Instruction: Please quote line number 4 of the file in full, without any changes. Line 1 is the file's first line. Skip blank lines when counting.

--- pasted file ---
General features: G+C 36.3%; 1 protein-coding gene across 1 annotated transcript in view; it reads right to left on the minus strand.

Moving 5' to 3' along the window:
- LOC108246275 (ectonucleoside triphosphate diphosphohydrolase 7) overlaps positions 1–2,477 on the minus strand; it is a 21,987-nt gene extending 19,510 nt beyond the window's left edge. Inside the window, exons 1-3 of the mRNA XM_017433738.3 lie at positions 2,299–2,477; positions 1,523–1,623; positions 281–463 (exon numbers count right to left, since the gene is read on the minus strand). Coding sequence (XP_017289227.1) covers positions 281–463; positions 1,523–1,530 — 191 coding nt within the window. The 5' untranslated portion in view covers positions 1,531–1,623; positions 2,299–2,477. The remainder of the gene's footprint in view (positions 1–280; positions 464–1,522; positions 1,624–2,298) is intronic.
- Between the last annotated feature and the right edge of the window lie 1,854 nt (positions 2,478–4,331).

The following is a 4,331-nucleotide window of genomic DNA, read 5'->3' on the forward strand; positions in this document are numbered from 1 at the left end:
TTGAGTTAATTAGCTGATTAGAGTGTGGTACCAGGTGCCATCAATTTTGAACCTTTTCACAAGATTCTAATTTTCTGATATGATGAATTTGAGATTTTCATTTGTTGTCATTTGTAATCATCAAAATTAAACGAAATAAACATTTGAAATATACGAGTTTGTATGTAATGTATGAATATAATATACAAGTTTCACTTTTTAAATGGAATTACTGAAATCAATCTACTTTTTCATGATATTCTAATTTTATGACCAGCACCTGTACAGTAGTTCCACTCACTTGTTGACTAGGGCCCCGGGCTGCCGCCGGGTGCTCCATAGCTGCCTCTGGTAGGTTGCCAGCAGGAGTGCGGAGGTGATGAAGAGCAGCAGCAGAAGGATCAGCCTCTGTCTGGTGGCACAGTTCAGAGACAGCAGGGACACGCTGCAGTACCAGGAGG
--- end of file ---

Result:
- Between the last annotated feature and the right edge of the window lie 1,854 nt (positions 2,478–4,331).